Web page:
As long as humans have graced the earth, they have looked to the stars. In earlier days we gazed to the sky in wonder and fear. We weaved stories around the patterns of stars, naming them after our gods and heroes. Later, we developed telescopes and other instruments in which to categorize the stars, measured the distance and space between planets, and gained even more knowledge about the universe in which we live. We now know much more about the universe than we ever have before. And yet we still have only began to graze the tip of the iceberg in terms of the vastness of the universe in which we inhabit. Furthermore, the more we learn, the more questions are raised. But perhaps the most important question relates to our own place within the universe. With growing technology and the knowledge of the Earth’s eventual demise, we must ask ourselves; should we stay on this planet? Or seek a new home among the stars?
The famous astronomer and astrophysicist Carl Sagan said in his book Cosmos that, “exploration is in our nature. We began as wanderers, and we are wanderers still. We have lingered long enough on the shores of the cosmic ocean. We are ready at last to set sail for the stars”. But is there any reason to leave our planet aside from the simple desire to travel? I believe there is. This beautiful planet is not going to last forever, unfortunately. When the Sun is about twelve billion years old, it will expand into the red giant stage of its life. At this point it is very probable that it will engulf Venus and Mercury, growing even more in size. The Earth’s orbit will be decreased due to the drag from the Sun’s chromosphere and the Earth’s orbital radius will also be reduced due to the tidal reaction caused by the Sun’s outer atmosphere. What does this mean? It means that in all likelihood, in the future, the Earth will be engulfed by the Sun, eliminating all life. If the Sun doesn’t engulf the Earth, another likely future is that the Moon’s orbit will decay. This means that the Moon will break apart, and the resulting debris will impact the Earth. If left moonless, the tides will be affected considerably, and humans will lose a prominent food source. So either way, life on Earth will be eliminated when the Sun reaches the end of its life.
Now this will obviously not happen during our lifetimes. So does it matter? Of course it does! Just because it won’t affect us directly doesn’t mean we shouldn’t strive for the most positive outcome available to us! And one possible outcome is for humanity to leave Earth in search of a new planet. In Pale Blue Dot Carl Sagan said that, “when I look at the evidence, it seems to me that planetary exploration is of the most practical and urgent utility for us here on Earth. Even if we were not roused by the prospect of exploring other worlds, even if we didn’t have a nanogram of adventuresome spirit in us, even if we were only concerned for ourselves and in the narrowest sense, planetary exploration would still constitute a superb investment”. This is easier said than done, however. Space exploration requires funding and technology. The money required to put together this sort of research to even get started in this direction is unfathomable. For the most part, the government is hesitant to provide the investment into such an enterprise. And they would much rather develop technology that will assist them in war and peace efforts than in the space program. Besides, shouldn’t we use this money to help end poverty or try and solve any number of the problems that we are already dealing with? Is it selfish to work so hard for the future while ignoring the present?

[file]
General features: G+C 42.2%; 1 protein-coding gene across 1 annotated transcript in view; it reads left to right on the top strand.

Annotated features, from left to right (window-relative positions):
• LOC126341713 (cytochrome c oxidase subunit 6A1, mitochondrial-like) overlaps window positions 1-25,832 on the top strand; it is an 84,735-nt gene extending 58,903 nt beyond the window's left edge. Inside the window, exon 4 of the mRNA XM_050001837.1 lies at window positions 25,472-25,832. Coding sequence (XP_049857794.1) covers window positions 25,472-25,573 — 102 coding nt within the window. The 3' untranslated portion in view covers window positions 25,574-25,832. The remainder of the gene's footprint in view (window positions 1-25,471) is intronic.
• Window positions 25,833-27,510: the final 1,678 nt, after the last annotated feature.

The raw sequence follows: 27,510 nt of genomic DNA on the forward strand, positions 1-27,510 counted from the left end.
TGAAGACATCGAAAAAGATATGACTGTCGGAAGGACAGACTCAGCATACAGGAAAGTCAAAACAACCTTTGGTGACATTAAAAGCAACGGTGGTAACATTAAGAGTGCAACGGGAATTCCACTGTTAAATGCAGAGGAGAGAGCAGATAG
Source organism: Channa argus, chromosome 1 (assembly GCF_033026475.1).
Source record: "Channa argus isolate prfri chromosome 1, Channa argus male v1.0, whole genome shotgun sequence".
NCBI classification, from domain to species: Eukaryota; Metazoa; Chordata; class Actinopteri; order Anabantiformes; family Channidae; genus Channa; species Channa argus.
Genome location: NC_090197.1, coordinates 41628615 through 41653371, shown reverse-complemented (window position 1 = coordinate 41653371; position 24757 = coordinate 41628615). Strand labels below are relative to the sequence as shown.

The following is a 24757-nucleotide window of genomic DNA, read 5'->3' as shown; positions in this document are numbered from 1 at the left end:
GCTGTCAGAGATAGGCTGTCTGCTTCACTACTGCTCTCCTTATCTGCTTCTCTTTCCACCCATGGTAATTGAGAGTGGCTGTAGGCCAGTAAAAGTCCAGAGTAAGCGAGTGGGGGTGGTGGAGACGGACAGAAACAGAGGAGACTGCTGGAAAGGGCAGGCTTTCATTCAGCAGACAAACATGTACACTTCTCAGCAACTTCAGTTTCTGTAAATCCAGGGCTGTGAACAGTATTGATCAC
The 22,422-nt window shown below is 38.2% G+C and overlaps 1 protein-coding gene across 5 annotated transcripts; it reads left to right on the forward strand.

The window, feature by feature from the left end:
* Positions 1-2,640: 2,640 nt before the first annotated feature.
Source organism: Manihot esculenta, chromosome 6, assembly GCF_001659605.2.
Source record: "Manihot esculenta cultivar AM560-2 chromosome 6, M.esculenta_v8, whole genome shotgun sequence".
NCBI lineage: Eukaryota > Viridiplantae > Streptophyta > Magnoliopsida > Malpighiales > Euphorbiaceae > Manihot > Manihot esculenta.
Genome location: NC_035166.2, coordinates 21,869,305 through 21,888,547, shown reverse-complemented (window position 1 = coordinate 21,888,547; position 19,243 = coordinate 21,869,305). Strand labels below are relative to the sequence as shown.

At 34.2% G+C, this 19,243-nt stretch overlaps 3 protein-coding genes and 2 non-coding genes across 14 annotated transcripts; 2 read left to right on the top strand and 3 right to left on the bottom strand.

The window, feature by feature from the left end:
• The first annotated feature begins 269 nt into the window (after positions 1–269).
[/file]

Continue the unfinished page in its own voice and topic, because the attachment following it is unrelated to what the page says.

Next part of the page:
In my humble opinion, I do think it is vastly important to try and fix what is already going on with the planet. Unfortunately, judging by the way the most recent election turned out I have lost a lot of faith in my fellow Americans to make the right choice about important matters. We need to fix problems like poverty and terrorism before we can work on going to the stars in search of a new home. But we will never be able to accomplish this as a species until we learn to put aside our petty differences of race, religion, gender, sexual orientation, etc. and realize that we are all a part of the human experience. We need to band together and learn to work together so that we can achieve a future in which we will all be provided for. After all, “global cooperation is the essential precondition for our survival”.
I’ll admit that my personal opinion on this matter is a result of a love of science fiction and space exposure. I absolutely love Star Trek and Doctor Who. I’ve devoured so many things that Carl Sagan, Stephen Hawking and Neil Degrasse Tyson have written, and count Contact and Interstellar among my favorite movies. Every time I look to the sky at night I imagine what it would be like to live on another planet. And I’m not alone in this dream. As Carl Sagan said, "in the last few millennia we have made the most astonishing and unexpected discoveries about the Cosmos and our place within it, explorations that are exhilarating to consider. They remind us that humans have evolved to wonder, that understanding is a joy, that knowledge is prerequisite to survival. I believe our future depends on how well we know this Cosmos in which we float like a mote of dust in the morning sky.”
And yet, as much as I would love to see this become a reality, I do also believe that we need to not focus all our attention on this endeavor. There are so many problems that already exist on Earth, and I believe that we won’t progress as a species unless we learn to solve the difficulties here that already plague us. Leaving Earth and finding another planet to establish a colony is most certainly a viable option, but it is not the only option. We have much work to do.